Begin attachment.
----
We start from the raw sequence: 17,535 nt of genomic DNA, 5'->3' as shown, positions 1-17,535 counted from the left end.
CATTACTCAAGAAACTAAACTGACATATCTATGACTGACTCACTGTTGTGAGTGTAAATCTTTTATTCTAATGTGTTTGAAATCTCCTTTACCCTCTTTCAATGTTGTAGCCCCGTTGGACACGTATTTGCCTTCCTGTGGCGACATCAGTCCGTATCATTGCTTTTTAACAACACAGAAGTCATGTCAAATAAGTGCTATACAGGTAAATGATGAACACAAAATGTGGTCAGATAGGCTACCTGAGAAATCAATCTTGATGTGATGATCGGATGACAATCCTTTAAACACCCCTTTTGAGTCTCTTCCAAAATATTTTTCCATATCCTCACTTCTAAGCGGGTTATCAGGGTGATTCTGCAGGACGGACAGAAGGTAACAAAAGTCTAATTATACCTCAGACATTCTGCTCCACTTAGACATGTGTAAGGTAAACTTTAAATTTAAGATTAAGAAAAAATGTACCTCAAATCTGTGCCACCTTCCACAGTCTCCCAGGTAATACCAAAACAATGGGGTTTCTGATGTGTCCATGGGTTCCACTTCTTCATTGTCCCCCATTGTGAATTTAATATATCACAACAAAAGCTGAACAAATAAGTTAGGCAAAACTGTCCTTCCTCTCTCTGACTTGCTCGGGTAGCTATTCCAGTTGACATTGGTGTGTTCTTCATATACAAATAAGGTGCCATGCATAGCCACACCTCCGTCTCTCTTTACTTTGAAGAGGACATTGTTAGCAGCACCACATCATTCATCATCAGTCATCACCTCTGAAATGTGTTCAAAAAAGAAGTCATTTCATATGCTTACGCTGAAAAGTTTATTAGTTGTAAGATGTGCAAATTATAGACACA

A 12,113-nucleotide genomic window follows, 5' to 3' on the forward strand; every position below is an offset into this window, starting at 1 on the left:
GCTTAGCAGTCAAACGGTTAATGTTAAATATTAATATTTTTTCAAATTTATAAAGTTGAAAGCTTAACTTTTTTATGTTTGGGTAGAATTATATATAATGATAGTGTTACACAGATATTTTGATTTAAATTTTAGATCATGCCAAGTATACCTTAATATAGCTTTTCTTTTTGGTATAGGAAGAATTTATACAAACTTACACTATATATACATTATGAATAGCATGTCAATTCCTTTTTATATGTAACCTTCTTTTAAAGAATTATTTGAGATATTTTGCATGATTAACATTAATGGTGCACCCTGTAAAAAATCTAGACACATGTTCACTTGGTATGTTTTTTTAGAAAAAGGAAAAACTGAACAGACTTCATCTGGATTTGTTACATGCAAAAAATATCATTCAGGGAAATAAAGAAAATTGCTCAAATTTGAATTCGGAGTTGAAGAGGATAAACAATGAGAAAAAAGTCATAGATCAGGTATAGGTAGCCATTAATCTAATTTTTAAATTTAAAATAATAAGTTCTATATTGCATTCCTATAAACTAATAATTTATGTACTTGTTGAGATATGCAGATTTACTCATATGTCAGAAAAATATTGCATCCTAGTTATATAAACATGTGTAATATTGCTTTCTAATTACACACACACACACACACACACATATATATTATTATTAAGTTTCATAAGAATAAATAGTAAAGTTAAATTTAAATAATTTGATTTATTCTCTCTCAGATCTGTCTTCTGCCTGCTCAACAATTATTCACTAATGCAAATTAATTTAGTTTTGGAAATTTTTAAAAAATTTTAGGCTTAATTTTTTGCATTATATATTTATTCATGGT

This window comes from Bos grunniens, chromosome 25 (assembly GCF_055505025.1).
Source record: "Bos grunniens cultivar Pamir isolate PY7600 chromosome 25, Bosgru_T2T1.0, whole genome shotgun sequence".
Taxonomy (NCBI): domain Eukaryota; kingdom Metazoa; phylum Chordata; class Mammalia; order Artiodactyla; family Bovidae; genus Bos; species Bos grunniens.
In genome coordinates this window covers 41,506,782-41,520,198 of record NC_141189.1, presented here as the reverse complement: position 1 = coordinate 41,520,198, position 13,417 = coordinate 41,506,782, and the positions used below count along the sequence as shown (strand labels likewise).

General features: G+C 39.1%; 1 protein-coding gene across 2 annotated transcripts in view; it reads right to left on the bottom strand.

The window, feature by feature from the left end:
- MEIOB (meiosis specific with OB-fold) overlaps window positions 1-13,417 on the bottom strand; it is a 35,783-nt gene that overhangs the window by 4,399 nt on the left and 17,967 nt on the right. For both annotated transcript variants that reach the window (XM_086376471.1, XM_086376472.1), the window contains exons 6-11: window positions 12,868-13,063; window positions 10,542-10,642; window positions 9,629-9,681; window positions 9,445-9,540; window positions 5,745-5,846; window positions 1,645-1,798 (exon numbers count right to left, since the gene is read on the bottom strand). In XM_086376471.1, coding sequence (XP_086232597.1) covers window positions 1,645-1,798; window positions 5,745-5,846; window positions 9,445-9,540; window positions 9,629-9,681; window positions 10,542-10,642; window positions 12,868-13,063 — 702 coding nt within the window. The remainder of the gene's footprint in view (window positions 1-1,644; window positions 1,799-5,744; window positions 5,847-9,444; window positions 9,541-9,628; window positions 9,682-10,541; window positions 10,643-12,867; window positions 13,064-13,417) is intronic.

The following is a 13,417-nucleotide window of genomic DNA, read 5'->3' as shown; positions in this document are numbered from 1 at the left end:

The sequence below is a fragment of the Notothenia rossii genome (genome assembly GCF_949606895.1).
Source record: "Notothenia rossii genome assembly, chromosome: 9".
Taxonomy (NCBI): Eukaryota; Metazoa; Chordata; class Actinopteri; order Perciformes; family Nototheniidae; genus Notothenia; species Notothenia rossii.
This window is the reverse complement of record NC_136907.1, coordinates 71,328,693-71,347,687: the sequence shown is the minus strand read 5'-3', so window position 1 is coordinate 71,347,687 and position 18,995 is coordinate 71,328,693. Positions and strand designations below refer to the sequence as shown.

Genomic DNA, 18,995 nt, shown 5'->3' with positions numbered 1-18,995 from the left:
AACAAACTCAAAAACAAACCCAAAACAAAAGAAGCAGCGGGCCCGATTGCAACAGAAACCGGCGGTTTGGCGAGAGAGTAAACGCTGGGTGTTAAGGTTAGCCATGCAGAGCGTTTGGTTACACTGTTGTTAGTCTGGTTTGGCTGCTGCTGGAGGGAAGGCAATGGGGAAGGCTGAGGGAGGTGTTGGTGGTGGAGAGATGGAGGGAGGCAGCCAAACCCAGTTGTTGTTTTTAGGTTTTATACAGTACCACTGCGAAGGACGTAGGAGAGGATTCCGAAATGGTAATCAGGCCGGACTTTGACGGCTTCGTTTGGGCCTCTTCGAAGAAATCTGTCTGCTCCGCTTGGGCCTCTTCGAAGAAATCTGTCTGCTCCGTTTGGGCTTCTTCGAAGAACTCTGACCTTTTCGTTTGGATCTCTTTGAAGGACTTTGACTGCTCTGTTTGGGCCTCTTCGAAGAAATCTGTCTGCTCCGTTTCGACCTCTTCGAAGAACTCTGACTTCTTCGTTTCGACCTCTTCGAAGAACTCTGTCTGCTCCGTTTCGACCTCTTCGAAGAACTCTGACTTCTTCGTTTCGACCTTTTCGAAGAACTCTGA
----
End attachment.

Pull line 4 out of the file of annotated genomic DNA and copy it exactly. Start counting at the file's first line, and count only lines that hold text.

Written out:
GCTTAGCAGTCAAACGGTTAATGTTAAATATTAATATTTTTTCAAATTTATAAAGTTGAAAGCTTAACTTTTTTATGTTTGGGTAGAATTATATATAATGATAGTGTTACACAGATATTTTGATTTAAATTTTAGATCATGCCAAGTATACCTTAATATAGCTTTTCTTTTTGGTATAGGAAGAATTTATACAAACTTACACTATATATACATTATGAATAGCATGTCAATTCCTTTTTATATGTAACCTTCTTTTAAAGAATTATTTGAGATATTTTGCATGATTAACATTAATGGTGCACCCTGTAAAAAATCTAGACACATGTTCACTTGGTATGTTTTTTTAGAAAAAGGAAAAACTGAACAGACTTCATCTGGATTTGTTACATGCAAAAAATATCATTCAGGGAAATAAAGAAAATTGCTCAAATTTGAATTCGGAGTTGAAGAGGATAAACAATGAGAAAAAAGTCATAGATCAGGTATAGGTAGCCATTAATCTAATTTTTAAATTTAAAATAATAAGTTCTATATTGCATTCCTATAAACTAATAATTTATGTACTTGTTGAGATATGCAGATTTACTCATATGTCAGAAAAATATTGCATCCTAGTTATATAAACATGTGTAATATTGCTTTCTAATTACACACACACACACACACACACATATATATTATTATTAAGTTTCATAAGAATAAATAGTAAAGTTAAATTTAAATAATTTGATTTATTCTCTCTCAGATCTGTCTTCTGCCTGCTCAACAATTATTCACTAATGCAAATTAATTTAGTTTTGGAAATTTTTAAAAAATTTTAGGCTTAATTTTTTGCATTATATATTTATTCATGGT